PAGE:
A lot of my work involves talking or writing about violence against women. This may be privately, with a woman who is a survivor of violence, or with colleagues with whom I share at least some of an analysis about the issue and the work we are engaged with. I speak about violence against women when I deliver trainings or speak at conferences. Sometimes I talk or write about violence against women in the media: radio, TV, print or social media. Or, I write about it in manuals and other resources that will be used by people who work in the field as well as by survivors.
Whatever the context, I am extremely conscious of the impact the words I choose to use have on the understanding of what I am talking about.
The language I use has evolved over the years, a process that is not yet complete. Sometimes the words and phrases I use change because my own understanding changes; sometimes it is because of something someone says to me; sometimes it is because we all learn something new and need to incorporate that into our language.
What are we talking about?
As just one example, think about the terms domestic violence and sexual assault. In Canada, the response to violence against women has been kept in two silos. In one is domestic violence; the abuse that can happen to women in their intimate relationships. In the other is sexual assault; acts of sexual violence that can happen to women anywhere.
Mainstream language follows this systemic and artificial separation.
Historically, police, courts and others who respond to the violence that happens in families have used the language of domestic violence, but it falls far short of painting an accurate picture of what is being talked about.
Domestic violence does not give any indication that violence within families is highly gendered. It is a passive phrase, when what it is intended to describe is anything but. It can even sound mutual: “It was a domestic violence situation.”
The word “violence” limits our thinking because it tends to make people think only of physical abuse which, while serious, is only one of many kinds of abuse that can happen in an intimate relationship.
“Sexual assault” only describes part of the story
The phrase sexual assault is equally inaccurate in describing what is really being talked about: it refers to the particular kinds of sexual violence that are defined as crimes in the Criminal Code; thus excluding other forms of sexual violence, in particular sexual harassment, to which women are subjected.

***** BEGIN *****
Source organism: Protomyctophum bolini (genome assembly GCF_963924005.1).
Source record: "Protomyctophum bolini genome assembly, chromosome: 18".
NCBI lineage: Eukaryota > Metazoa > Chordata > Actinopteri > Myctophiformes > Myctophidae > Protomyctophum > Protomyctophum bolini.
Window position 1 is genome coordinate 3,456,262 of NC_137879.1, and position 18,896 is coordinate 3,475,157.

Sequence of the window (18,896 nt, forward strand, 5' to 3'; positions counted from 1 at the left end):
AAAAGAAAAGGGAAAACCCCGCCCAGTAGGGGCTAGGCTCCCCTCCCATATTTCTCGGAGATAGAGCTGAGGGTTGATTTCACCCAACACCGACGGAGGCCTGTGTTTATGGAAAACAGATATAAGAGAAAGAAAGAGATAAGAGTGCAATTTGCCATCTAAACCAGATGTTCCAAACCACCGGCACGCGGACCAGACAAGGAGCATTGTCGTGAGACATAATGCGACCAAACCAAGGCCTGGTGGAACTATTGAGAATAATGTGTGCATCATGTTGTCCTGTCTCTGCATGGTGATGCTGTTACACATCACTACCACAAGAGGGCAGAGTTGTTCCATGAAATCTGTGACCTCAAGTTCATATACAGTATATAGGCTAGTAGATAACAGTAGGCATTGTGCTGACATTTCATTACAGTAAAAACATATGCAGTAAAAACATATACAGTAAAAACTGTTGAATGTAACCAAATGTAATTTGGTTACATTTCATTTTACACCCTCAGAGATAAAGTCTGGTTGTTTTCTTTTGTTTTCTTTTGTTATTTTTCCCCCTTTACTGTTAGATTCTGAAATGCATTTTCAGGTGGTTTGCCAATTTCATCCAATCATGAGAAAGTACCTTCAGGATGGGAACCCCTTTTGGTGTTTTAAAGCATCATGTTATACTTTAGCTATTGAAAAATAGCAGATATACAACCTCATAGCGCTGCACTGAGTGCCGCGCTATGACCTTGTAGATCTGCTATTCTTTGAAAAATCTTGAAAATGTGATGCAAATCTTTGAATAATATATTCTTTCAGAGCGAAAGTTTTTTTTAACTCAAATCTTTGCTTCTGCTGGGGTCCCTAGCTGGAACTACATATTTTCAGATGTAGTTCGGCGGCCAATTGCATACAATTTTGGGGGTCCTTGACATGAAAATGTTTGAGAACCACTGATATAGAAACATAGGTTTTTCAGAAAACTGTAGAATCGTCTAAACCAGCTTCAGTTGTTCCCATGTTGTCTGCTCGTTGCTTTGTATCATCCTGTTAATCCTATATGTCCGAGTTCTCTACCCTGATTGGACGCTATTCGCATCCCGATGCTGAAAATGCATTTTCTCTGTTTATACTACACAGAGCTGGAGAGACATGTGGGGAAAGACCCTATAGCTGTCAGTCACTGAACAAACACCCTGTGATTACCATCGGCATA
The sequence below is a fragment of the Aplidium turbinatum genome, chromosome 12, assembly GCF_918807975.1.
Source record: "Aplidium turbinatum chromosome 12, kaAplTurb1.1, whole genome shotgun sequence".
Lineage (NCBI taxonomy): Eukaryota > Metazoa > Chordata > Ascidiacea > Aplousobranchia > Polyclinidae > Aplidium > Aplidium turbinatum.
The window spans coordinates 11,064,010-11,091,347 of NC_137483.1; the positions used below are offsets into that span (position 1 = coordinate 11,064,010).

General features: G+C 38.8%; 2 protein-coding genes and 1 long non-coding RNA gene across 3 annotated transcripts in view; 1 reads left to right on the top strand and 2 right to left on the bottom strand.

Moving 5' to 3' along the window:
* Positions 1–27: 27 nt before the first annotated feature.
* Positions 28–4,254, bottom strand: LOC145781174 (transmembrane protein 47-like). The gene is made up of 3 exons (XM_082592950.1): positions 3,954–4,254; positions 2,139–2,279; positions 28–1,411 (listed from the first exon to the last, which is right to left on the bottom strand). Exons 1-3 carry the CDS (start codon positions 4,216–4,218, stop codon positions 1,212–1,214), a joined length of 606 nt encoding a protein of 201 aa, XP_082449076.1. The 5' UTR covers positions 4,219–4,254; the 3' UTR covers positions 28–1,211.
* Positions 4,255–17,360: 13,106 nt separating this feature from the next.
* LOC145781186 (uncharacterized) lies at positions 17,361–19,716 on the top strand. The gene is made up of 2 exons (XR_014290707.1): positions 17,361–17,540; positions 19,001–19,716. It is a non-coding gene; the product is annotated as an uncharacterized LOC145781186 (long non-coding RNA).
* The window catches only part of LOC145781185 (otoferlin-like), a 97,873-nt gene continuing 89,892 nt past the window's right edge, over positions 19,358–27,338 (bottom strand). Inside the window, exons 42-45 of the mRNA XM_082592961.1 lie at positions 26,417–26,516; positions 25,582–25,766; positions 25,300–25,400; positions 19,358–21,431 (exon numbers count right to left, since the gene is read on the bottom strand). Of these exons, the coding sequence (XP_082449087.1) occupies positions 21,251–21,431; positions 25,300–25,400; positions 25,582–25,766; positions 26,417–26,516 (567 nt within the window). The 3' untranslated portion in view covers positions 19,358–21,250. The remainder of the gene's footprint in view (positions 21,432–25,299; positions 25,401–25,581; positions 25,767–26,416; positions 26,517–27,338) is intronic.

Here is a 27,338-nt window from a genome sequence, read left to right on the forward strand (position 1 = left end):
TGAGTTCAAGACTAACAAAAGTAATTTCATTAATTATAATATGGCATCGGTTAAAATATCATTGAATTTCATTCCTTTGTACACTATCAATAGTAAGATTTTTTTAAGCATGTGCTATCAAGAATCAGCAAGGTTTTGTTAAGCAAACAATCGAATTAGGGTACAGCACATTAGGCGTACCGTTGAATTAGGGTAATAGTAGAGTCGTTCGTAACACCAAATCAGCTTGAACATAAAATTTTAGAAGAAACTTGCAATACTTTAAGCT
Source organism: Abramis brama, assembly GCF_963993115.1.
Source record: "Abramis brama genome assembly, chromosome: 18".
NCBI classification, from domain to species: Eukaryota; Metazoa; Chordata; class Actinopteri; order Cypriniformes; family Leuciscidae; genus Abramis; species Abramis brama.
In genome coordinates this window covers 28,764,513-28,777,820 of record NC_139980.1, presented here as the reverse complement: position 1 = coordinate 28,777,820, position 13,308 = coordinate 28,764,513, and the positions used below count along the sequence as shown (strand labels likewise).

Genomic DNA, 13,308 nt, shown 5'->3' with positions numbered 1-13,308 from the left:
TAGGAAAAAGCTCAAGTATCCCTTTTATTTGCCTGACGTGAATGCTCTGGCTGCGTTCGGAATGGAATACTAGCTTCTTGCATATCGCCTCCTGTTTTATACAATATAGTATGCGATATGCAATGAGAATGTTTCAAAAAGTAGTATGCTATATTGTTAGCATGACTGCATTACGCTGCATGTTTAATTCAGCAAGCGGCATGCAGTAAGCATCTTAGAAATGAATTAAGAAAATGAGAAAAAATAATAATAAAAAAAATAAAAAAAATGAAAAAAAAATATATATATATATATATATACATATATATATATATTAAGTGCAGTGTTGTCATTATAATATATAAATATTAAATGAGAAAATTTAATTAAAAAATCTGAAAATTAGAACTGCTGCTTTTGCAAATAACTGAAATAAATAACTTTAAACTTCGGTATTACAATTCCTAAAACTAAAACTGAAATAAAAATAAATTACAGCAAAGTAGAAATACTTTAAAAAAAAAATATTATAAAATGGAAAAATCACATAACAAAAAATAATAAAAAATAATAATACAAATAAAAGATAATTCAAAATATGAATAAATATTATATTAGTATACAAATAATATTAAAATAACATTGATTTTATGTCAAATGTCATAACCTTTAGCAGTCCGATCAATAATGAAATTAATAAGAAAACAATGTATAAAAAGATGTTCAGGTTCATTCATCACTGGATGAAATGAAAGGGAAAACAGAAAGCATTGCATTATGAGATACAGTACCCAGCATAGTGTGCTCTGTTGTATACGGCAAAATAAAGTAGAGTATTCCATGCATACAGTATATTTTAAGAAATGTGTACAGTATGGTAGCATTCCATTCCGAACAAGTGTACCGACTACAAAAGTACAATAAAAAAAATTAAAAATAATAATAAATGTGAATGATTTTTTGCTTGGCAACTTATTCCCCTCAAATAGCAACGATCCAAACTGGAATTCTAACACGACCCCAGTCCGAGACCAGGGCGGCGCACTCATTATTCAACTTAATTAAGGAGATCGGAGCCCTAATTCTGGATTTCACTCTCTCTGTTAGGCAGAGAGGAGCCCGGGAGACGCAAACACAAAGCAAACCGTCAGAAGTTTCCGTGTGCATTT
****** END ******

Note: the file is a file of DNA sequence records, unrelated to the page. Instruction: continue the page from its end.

There are other problematic words and phrases that some people use to talk about sexual violence. Talking about a man “groping” a woman or girl does not make what has happened sound like the violative act that it is. Talking about intercourse rather than non-consensual penetration sounds mutual rather than violent. Even “touching” is a gentle word and should not be used when talking about sexual violence.
Perhaps most importantly, the use of these two phrases – domestic violence and sexual assault — does not create an image of violence against women as a single entity; does not paint the realistic picture that many women are subjected to many kinds of abuse and violence by the same man.
In short, it does not identify the problem correctly, and, as the outspoken Eileen Morrow, long-time coordinator of the Ontario Association of Interval and Transition Houses and tireless women’s advocate used to say, “If we don’t name the problem correctly, we will never find the right solution.”
Every word counts
There is a long list of words and phrases to think about when talking about violence against women.
For decades, I talked about “the abuse women experience,” but in recent months that has sounded too passive, almost as though women are complicit in the abuse, so now I try to say “the abuse women are subjected to,” to make it clear they are at the receiving end; they are the object of actions taken by someone else.
What about the words “victim” and “survivor?” I tend to use the word survivor because it sounds more empowered, but there are plenty of women who have been subjected to male violence who do not feel empowered and see themselves, rightly, as victims, not just of their assailant but of a culture than enables male abuse of women.
There is lots to learn
I realize that finding the best way to talk about violence against and abuse of women – a way that is respectful to the women who have been subjected to the violence and abuse, that is inclusive of all kinds of women and all kinds of abuse and that also identifies the issues accurately so we can work for real solutions – is a lifelong process. My language next year will be different (and, I hope, better) than it is today. The starting point to getting it right is to be conscious of the words we use and the impact they have on those who hear them.
For those of you who are interested in thinking about how we talk about men’s violence against women, I highly recommend an Australian resource called “Speaking publicly about preventing men’s violence against women.”